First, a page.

NSLComm’s 6U cubesat NSLSat-1, built and delivered by AAC Clyde Space, is the forerunner of NSLComm's planned high throughput cubesat constellation. NSLSat-1 was testing a new kind of expandable and flexible spacecraft antenna which hopes to offer data rates up to 100 times more than is offered by current smallsats.
The fifth and sixth satellites from German Orbital Systems constellation of D-Star ONE satellites were also part of this rideshare cluster. The 3U cubesats were named LightSat and EXOCONNECT.
A 1U technology demonstrator from SkyFox Labs, based in the Czech Republic, called Lucky-7 was also part of the cluster. The main goal of the Lucky-7 is to test the first space friendly electronic spacecraft subsystems and design considerations in combination with modern COTS (Commercial Off The Shelf) electrical components.
SEAM 2.0 (Small Explorer for Advanced Missions) was a project aiming at developing, building, launching and operating a 3U cubesat for science-grade measurements of magnetic and electric fields in the Earth ionosphere. The cubesat was developed by a consortium which brought together eight partners from five European countries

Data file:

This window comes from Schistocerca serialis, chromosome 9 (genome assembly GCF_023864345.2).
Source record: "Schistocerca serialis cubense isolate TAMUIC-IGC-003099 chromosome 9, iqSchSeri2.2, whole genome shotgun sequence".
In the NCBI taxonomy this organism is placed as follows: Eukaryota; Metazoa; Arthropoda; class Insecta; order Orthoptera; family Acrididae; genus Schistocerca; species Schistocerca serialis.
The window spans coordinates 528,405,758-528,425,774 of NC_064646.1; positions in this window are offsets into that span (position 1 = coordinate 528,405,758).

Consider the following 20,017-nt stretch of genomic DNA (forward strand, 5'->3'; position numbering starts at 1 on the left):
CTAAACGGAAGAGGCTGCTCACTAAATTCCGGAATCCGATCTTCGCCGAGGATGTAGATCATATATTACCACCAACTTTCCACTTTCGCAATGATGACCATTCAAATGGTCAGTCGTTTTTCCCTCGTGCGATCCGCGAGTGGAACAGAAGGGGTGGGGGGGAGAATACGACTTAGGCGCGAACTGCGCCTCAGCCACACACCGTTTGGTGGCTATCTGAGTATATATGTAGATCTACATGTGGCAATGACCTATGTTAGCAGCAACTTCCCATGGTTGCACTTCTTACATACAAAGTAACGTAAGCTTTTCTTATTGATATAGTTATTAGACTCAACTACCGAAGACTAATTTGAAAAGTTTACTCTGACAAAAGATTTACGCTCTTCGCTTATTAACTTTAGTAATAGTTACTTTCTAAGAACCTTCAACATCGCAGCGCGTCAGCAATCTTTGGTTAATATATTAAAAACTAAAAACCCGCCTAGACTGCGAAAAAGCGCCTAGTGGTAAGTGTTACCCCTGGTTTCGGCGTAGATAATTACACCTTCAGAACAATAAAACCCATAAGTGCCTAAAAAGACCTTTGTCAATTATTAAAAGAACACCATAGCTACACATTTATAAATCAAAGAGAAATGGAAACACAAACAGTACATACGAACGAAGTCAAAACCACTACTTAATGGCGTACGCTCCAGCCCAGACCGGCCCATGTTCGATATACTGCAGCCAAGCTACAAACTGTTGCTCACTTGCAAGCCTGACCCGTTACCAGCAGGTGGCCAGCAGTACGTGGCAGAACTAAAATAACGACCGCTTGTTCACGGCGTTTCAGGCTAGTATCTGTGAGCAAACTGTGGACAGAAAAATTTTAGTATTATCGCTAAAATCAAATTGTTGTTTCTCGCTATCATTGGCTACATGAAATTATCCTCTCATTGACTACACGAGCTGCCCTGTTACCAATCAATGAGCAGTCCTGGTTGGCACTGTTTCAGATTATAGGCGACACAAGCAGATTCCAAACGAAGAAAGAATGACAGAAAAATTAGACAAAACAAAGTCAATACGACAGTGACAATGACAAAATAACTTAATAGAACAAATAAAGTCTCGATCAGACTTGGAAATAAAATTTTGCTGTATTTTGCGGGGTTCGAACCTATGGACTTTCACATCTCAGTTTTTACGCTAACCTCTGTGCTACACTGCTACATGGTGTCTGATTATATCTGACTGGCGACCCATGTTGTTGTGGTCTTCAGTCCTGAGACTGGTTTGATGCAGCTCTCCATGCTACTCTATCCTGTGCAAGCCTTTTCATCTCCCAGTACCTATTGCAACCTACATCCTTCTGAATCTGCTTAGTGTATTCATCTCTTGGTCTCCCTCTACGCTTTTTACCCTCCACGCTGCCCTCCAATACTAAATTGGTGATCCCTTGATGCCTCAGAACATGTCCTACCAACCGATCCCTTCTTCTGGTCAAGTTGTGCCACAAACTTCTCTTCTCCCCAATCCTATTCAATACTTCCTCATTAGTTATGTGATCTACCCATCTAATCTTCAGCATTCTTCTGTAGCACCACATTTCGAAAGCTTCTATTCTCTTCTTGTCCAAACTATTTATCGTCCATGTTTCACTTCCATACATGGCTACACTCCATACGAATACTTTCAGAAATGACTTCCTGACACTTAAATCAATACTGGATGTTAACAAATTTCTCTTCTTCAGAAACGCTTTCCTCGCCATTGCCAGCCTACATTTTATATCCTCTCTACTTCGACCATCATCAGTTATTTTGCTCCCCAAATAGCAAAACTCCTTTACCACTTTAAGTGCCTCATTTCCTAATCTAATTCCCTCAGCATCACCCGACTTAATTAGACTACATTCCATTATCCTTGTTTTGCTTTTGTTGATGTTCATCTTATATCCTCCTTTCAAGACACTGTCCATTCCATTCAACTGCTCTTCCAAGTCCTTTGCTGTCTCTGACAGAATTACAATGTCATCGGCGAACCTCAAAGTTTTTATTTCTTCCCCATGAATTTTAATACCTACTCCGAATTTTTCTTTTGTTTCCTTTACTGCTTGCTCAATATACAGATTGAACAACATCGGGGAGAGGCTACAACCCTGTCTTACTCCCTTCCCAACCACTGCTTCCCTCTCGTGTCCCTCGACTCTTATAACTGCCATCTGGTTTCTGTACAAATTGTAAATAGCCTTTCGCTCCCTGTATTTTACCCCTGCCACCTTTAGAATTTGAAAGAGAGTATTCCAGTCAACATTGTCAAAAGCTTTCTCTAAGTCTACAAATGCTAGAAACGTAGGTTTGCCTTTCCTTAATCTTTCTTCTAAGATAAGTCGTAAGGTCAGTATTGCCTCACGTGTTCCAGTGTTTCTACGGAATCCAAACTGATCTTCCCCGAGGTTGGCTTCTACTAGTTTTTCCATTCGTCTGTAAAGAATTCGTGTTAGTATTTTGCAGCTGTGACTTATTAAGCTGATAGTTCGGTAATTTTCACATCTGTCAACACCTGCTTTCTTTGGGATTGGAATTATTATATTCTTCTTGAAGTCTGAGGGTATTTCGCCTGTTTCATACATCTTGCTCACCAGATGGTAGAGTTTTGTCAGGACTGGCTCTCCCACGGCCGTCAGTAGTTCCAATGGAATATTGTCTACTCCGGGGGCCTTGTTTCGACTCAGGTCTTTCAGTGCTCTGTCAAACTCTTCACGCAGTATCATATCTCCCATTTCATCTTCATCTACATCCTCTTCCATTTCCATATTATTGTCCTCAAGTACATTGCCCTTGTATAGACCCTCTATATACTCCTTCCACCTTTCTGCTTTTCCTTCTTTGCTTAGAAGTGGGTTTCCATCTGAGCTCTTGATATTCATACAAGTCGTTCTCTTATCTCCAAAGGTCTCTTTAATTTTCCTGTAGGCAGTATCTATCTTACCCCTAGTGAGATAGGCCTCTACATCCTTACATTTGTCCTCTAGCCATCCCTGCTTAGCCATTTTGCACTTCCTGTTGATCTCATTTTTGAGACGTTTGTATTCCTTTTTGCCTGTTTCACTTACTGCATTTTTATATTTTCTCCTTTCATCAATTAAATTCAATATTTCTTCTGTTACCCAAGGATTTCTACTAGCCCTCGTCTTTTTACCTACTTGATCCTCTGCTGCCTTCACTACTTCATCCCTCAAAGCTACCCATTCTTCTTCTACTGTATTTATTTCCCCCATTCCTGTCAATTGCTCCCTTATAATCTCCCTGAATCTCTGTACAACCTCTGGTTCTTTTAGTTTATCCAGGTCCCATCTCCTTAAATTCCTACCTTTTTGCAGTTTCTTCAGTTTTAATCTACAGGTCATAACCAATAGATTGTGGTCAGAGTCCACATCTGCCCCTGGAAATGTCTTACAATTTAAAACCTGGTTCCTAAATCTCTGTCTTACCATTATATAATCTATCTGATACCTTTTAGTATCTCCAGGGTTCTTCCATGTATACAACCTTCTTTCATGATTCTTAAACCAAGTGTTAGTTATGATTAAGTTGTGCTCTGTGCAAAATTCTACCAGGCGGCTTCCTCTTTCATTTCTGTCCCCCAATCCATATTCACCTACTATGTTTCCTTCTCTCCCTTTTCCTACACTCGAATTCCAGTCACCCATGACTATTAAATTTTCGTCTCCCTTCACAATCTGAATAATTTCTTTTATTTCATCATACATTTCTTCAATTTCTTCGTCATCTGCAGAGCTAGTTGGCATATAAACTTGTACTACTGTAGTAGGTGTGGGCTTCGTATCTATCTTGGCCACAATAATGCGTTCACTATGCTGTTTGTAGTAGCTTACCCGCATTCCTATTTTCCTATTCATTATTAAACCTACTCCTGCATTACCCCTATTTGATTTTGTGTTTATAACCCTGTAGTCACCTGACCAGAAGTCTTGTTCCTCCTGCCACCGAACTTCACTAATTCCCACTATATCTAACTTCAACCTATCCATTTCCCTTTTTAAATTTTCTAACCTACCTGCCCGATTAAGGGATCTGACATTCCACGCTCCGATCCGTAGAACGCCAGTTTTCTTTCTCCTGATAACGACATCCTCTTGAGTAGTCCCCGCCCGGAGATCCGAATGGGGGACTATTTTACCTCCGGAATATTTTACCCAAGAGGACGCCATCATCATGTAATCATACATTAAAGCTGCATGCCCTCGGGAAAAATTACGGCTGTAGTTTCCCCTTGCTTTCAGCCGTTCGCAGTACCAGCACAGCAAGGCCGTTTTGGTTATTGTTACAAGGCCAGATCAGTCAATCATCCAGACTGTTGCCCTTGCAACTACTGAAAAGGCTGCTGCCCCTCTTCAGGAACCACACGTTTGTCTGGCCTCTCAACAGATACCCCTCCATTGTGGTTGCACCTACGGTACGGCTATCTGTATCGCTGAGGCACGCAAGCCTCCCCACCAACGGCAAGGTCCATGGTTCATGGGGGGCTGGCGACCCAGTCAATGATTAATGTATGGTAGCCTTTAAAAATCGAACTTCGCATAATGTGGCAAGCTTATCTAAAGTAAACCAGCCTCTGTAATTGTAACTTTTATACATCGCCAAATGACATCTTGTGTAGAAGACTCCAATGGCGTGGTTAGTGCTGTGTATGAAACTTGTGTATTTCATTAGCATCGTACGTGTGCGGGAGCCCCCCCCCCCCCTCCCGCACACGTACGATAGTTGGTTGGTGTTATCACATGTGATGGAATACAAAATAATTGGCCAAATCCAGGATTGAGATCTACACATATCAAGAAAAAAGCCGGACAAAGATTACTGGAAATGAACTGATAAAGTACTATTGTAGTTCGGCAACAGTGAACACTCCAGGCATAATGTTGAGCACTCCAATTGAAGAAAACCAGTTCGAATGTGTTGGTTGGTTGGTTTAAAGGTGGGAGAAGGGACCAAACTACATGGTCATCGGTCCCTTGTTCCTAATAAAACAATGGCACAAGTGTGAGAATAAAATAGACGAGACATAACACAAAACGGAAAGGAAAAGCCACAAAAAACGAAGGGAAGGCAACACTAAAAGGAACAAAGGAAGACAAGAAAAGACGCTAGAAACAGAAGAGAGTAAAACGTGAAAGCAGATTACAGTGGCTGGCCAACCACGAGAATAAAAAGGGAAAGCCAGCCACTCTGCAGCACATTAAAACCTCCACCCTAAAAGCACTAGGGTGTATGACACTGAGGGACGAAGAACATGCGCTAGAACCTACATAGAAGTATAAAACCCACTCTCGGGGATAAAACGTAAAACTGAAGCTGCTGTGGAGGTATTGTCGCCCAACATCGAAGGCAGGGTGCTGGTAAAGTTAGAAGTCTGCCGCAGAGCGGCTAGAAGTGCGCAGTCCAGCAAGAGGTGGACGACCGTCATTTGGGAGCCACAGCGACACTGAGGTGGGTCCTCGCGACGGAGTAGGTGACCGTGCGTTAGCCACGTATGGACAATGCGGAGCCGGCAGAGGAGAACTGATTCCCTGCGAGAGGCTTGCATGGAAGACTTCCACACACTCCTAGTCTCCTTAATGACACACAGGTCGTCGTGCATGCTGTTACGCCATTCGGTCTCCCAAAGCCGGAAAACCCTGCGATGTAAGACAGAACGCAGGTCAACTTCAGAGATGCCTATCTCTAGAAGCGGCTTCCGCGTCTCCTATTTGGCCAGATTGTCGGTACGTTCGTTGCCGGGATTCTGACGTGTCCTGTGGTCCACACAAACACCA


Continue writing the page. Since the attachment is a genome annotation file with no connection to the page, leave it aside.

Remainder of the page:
The partnership with the Technical University of Berlin continued and saw five satellites launched on this mission. BEESAT-5 to BEESAT-8 were a picosatellite swarm mission of four 0.25U cubesats each having a mass of 330 grams. These picosatellites were for further development and verification of miniaturized components for distributed pico- and nanosatellite systems in the framework of the PiNaSys II program. Whilst BEESAt-9 was a 1U cubesat that had a primary mission goal to implement a precise position and orbit determination package and to verify it in orbit.
Technical University of Munich's MOVE II mission was funded by the German Aerospace Center (DLR) as an educational project, with the goal to develop a satellite capable of supporting a scientific payload with challenging requirements. The goal of the mission was to test and verify the satellite bus.
The SONATE 3U cubesat mission of the University of Würzburg was a technology demonstrator for highly autonomous payloads. One of SONATE's primary objectives is to verify the key elements of ASAP (Autonomous Sensor and Planning) system on-orbit.
MTCube (Memory Test CubeSat), also called ROBUSTA 1C (Radiation on Bipolar Test for University Satellite Application), was a cubesat project developed and designed at the University of Montpellier. The mission is to characterise the behaviour of COTS (Commercial Off The Shelf) memories in the real space environment against SEEs (Single Event Effects) and compare with radiation tests conducted on the ground and mapping the SEE response of these memories along the orbit. Two more university satellites were deployed successfully as part of this cluster, UTE-Ecuador and TTÜ100. The UTE-UESOR 3U cubesat was a space weather and ionospheric research mission from Ecuador Technological University. TTÜ100 is an educational 1U-CubeSat developed at the Tallinn University of Technology. The primary mission was to test earth observation cameras and high-speed X-band communications developed at the University.